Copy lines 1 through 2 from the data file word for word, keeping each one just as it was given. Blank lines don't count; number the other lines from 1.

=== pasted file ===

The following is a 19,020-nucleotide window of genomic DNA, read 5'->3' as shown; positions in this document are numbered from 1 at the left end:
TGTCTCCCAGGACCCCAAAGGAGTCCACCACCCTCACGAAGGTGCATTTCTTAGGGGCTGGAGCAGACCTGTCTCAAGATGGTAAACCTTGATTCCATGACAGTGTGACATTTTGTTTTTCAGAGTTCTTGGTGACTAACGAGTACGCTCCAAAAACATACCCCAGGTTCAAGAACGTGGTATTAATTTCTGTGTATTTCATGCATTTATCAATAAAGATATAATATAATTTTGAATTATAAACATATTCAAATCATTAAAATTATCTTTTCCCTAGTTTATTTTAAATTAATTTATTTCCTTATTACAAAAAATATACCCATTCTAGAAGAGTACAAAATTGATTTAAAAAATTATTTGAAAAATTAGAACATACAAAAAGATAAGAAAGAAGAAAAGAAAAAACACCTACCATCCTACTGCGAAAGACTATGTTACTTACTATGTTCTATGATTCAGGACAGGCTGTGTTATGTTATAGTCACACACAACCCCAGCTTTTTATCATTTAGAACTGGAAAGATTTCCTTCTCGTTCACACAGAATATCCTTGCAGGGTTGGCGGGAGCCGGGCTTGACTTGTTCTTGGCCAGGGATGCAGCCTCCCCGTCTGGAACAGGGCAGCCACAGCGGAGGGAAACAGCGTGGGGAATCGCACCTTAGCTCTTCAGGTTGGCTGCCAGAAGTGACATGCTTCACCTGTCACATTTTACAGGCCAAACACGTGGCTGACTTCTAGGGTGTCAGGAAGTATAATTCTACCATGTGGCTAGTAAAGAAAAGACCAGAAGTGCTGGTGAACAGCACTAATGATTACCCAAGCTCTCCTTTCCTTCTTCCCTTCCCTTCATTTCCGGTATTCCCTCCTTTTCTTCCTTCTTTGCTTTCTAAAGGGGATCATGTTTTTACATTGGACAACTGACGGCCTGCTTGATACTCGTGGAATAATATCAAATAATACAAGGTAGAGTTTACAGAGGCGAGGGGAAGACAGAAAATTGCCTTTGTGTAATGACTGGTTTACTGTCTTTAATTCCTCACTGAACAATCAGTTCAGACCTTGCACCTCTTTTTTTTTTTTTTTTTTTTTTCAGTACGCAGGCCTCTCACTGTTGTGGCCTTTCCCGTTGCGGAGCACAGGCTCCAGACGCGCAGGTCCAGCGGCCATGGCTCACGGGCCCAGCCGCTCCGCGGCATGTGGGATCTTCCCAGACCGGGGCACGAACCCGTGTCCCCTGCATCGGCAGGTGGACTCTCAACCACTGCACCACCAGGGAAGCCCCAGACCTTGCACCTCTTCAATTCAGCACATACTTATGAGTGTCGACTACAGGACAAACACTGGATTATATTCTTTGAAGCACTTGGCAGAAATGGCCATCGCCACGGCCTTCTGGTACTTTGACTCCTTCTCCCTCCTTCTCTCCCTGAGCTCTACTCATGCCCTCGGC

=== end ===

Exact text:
The following is a 19,020-nucleotide window of genomic DNA, read 5'->3' as shown; positions in this document are numbered from 1 at the left end:
TGTCTCCCAGGACCCCAAAGGAGTCCACCACCCTCACGAAGGTGCATTTCTTAGGGGCTGGAGCAGACCTGTCTCAAGATGGTAAACCTTGATTCCATGACAGTGTGACATTTTGTTTTTCAGAGTTCTTGGTGACTAACGAGTACGCTCCAAAAACATACCCCAGGTTCAAGAACGTGGTATTAATTTCTGTGTATTTCATGCATTTATCAATAAAGATATAATATAATTTTGAATTATAAACATATTCAAATCATTAAAATTATCTTTTCCCTAGTTTATTTTAAATTAATTTATTTCCTTATTACAAAAAATATACCCATTCTAGAAGAGTACAAAATTGATTTAAAAAATTATTTGAAAAATTAGAACATACAAAAAGATAAGAAAGAAGAAAAGAAAAAACACCTACCATCCTACTGCGAAAGACTATGTTACTTACTATGTTCTATGATTCAGGACAGGCTGTGTTATGTTATAGTCACACACAACCCCAGCTTTTTATCATTTAGAACTGGAAAGATTTCCTTCTCGTTCACACAGAATATCCTTGCAGGGTTGGCGGGAGCCGGGCTTGACTTGTTCTTGGCCAGGGATGCAGCCTCCCCGTCTGGAACAGGGCAGCCACAGCGGAGGGAAACAGCGTGGGGAATCGCACCTTAGCTCTTCAGGTTGGCTGCCAGAAGTGACATGCTTCACCTGTCACATTTTACAGGCCAAACACGTGGCTGACTTCTAGGGTGTCAGGAAGTATAATTCTACCATGTGGCTAGTAAAGAAAAGACCAGAAGTGCTGGTGAACAGCACTAATGATTACCCAAGCTCTCCTTTCCTTCTTCCCTTCCCTTCATTTCCGGTATTCCCTCCTTTTCTTCCTTCTTTGCTTTCTAAAGGGGATCATGTTTTTACATTGGACAACTGACGGCCTGCTTGATACTCGTGGAATAATATCAAATAATACAAGGTAGAGTTTACAGAGGCGAGGGGAAGACAGAAAATTGCCTTTGTGTAATGACTGGTTTACTGTCTTTAATTCCTCACTGAACAATCAGTTCAGACCTTGCACCTCTTTTTTTTTTTTTTTTTTTTTTCAGTACGCAGGCCTCTCACTGTTGTGGCCTTTCCCGTTGCGGAGCACAGGCTCCAGACGCGCAGGTCCAGCGGCCATGGCTCACGGGCCCAGCCGCTCCGCGGCATGTGGGATCTTCCCAGACCGGGGCACGAACCCGTGTCCCCTGCATCGGCAGGTGGACTCTCAACCACTGCACCACCAGGGAAGCCCCAGACCTTGCACCTCTTCAATTCAGCACATACTTATGAGTGTCGACTACAGGACAAACACTGGATTATATTCTTTGAAGCACTTGGCAGAAATGGCCATCGCCACGGCCTTCTGGTACTTTGACTCCTTCTCCCTCCTTCTCTCCCTGAGCTCTACTCATGCCCTCGGC